“Air travel shapes our epidemics” science writer Sonia Shah points out in her non-fiction book Pandemic. Human society will be disassembled by antibiotic-resistant pathogens spread rapidly via flight networks. Emily St. John Mandel writes about one possible future world, post-pandemic flu apocalypse, in Station Eleven, where a few texts from Before are TV Guide, King Lear, and two copies of a comic book called Dr. Eleven. Most of the population is wiped out within weeks, ending the world as we know it. The story moves between Before and After. As the catastrophe unfolds, one character, Jeevan, barricades himself and his brother in their apartment.
“It’s like those disaster movies,” he’d said to Frank […] on the third or fourth night […] “You know […] in the movie version of this there’s the apocalypse and then afterward–”
“What makes you think we’ll make it to afterward?” Frank was always so goddamned calm about everything.
What made me think I would make it to afterward? My American Exceptionalism? When I read apocalyptic fiction, as when I read Revelation in the bible, I identify with the survivors, the quick and clever warrior and knife-throwing badass actress, although, if I were to somehow survive with my terrible eyesight and lack of any appreciable practical skills, I would be more like the character Clark, living for 20 years in the airport where his flight was grounded, curating an accidental museum of obsolete technology. But, most likely, I’d turn up as one of those skeletons waiting in a long, silent line of rusted cars on the cracked highway.
The After world is without electricity, the Internet, or gasoline. A ragged band of survivors assemble a traveling music and theater company, mounting Shakespeare’s plays at various encampments throughout the devastated landscape. This world resembles the Dark Ages: violent, superstitious, bleak. During Shakespeare’s time, the Bubonic Plague, or Black Death, decimated a quarter of the population. King Lear refers to the plague when describing his eldest daughter, Goneril:
But yet thou art my flesh, my blood, my daughter;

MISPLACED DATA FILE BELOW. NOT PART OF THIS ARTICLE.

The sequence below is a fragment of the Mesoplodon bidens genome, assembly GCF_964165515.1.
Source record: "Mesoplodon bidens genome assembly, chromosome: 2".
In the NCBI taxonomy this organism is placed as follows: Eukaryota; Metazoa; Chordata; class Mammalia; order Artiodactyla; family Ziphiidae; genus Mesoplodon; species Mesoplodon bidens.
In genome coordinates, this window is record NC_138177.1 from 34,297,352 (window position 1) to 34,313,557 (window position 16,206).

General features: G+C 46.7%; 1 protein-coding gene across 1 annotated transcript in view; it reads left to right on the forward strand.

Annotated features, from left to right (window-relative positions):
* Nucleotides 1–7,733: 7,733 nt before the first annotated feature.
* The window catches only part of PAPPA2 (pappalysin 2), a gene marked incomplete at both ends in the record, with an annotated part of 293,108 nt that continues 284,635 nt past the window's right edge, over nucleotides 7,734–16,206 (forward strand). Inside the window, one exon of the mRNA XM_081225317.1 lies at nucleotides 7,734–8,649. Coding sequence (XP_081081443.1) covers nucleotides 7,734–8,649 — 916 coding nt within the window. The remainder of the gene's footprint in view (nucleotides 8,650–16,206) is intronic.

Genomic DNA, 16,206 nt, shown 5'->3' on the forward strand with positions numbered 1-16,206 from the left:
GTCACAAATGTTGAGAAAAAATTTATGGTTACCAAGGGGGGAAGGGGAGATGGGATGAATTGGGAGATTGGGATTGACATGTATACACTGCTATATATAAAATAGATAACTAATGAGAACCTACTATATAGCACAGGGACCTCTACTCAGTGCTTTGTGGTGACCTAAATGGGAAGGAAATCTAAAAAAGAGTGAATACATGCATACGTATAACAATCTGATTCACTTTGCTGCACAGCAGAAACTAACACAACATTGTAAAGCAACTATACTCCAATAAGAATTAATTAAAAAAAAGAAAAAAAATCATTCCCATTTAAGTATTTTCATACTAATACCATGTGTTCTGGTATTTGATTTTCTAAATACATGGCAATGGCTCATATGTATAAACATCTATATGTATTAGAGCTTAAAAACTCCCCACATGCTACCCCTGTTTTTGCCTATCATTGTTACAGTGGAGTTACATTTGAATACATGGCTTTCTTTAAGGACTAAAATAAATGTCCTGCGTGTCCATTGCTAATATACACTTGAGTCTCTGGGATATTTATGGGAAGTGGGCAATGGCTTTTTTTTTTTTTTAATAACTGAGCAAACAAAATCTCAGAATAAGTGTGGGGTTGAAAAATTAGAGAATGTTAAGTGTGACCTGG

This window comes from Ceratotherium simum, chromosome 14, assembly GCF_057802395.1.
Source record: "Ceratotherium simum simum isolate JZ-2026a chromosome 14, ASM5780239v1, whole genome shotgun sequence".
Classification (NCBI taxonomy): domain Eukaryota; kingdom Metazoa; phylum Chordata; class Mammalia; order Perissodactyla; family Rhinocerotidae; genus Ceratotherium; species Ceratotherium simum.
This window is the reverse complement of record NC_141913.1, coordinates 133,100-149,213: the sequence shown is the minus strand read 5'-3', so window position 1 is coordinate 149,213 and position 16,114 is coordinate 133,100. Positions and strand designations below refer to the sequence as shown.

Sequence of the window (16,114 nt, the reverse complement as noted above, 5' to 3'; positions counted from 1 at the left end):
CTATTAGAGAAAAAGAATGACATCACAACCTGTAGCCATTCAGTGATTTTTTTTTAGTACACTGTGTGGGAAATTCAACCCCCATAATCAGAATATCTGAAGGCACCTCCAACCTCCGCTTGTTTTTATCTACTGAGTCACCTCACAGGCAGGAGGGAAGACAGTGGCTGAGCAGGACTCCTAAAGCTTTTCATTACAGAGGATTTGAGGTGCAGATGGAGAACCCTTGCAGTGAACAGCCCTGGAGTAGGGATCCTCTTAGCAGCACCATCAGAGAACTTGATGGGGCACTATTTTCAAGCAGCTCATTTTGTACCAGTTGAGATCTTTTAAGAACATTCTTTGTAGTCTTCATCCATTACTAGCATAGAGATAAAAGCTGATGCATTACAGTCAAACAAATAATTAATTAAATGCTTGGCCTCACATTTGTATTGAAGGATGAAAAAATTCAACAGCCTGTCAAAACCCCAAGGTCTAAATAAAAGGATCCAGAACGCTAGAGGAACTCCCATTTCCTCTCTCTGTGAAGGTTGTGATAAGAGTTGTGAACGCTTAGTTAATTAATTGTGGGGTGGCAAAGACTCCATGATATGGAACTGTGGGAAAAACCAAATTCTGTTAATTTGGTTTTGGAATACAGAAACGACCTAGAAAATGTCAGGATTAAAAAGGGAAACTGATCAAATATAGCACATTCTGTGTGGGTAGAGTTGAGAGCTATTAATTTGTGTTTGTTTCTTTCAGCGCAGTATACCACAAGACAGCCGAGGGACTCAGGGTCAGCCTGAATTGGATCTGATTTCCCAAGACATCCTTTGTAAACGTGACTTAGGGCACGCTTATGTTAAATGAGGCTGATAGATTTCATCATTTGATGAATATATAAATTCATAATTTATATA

Or rather a disease that’s in my flesh,
Which I must needs call mine: thou art a boil,
A plague-sore, an embossed carbuncle,
In my corrupted blood.
What daughter does not watch Lear and think of her father? In my childhood dreams of apocalypse, the burden of being the oldest weighed upon my subconscious. I try to do the right thing, try to save my family from the rising floodwaters, yet somehow wind up killing my dad. And then I grew up and left the faith of my family, my doubt a disease that corrupts the body.
Biblical references allude to infectious disease as a harbinger of end times. Pestilence is one of the Four Horsemen of the Apocalypse in Revelation. He rides with a quiver full of germy arrows and shoots them to disseminate disease. Revelation 6:7-8: “They were given power over a fourth of the earth to kill by sword, famine, plague, and by the wild beasts.” A prophesy fulfilled again and again throughout human history with pandemics. Did Shakespeare wonder if it was the end of the world when theaters closed, due to plague outbreaks?
How do you write entertainments while staring down apocalypse?
In the face of immanent collapse, we distract ourselves with celebrity, as Mandel notes in Station Eleven:
There was a moment on earth, improbably in retrospect and actually briefer than a moment in the span of human history, more like the blink of an eye, when it was possible to make a living solely by photographing and interviewing famous people.